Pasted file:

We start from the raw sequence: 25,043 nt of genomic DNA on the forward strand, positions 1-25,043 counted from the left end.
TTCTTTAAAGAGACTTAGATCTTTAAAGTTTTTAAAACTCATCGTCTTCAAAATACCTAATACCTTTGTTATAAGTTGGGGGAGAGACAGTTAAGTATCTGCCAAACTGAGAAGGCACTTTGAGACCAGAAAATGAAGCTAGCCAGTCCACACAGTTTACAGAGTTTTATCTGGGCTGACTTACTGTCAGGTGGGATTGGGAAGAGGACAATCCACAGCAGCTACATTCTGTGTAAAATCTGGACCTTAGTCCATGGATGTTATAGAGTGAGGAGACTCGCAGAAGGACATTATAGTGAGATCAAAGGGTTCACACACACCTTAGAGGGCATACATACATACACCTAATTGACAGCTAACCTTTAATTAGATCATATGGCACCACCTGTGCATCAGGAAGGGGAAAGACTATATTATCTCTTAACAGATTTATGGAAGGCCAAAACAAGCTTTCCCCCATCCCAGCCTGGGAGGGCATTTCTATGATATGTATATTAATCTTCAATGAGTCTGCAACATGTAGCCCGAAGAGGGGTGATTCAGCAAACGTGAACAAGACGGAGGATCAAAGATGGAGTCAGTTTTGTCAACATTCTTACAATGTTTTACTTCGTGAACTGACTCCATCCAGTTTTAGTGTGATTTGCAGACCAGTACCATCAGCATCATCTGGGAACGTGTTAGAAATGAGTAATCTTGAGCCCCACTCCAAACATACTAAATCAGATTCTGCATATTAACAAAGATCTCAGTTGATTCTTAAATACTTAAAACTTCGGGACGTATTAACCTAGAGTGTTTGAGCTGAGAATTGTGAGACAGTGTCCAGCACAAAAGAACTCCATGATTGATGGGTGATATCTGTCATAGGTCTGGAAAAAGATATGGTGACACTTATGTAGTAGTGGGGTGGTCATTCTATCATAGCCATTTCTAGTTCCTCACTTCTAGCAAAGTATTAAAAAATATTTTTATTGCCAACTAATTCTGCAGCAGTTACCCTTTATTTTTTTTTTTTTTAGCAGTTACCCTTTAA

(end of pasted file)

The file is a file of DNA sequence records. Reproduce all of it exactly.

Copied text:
We start from the raw sequence: 25,043 nt of genomic DNA on the forward strand, positions 1-25,043 counted from the left end.
TTCTTTAAAGAGACTTAGATCTTTAAAGTTTTTAAAACTCATCGTCTTCAAAATACCTAATACCTTTGTTATAAGTTGGGGGAGAGACAGTTAAGTATCTGCCAAACTGAGAAGGCACTTTGAGACCAGAAAATGAAGCTAGCCAGTCCACACAGTTTACAGAGTTTTATCTGGGCTGACTTACTGTCAGGTGGGATTGGGAAGAGGACAATCCACAGCAGCTACATTCTGTGTAAAATCTGGACCTTAGTCCATGGATGTTATAGAGTGAGGAGACTCGCAGAAGGACATTATAGTGAGATCAAAGGGTTCACACACACCTTAGAGGGCATACATACATACACCTAATTGACAGCTAACCTTTAATTAGATCATATGGCACCACCTGTGCATCAGGAAGGGGAAAGACTATATTATCTCTTAACAGATTTATGGAAGGCCAAAACAAGCTTTCCCCCATCCCAGCCTGGGAGGGCATTTCTATGATATGTATATTAATCTTCAATGAGTCTGCAACATGTAGCCCGAAGAGGGGTGATTCAGCAAACGTGAACAAGACGGAGGATCAAAGATGGAGTCAGTTTTGTCAACATTCTTACAATGTTTTACTTCGTGAACTGACTCCATCCAGTTTTAGTGTGATTTGCAGACCAGTACCATCAGCATCATCTGGGAACGTGTTAGAAATGAGTAATCTTGAGCCCCACTCCAAACATACTAAATCAGATTCTGCATATTAACAAAGATCTCAGTTGATTCTTAAATACTTAAAACTTCGGGACGTATTAACCTAGAGTGTTTGAGCTGAGAATTGTGAGACAGTGTCCAGCACAAAAGAACTCCATGATTGATGGGTGATATCTGTCATAGGTCTGGAAAAAGATATGGTGACACTTATGTAGTAGTGGGGTGGTCATTCTATCATAGCCATTTCTAGTTCCTCACTTCTAGCAAAGTATTAAAAAATATTTTTATTGCCAACTAATTCTGCAGCAGTTACCCTTTATTTTTTTTTTTTTTAGCAGTTACCCTTTAA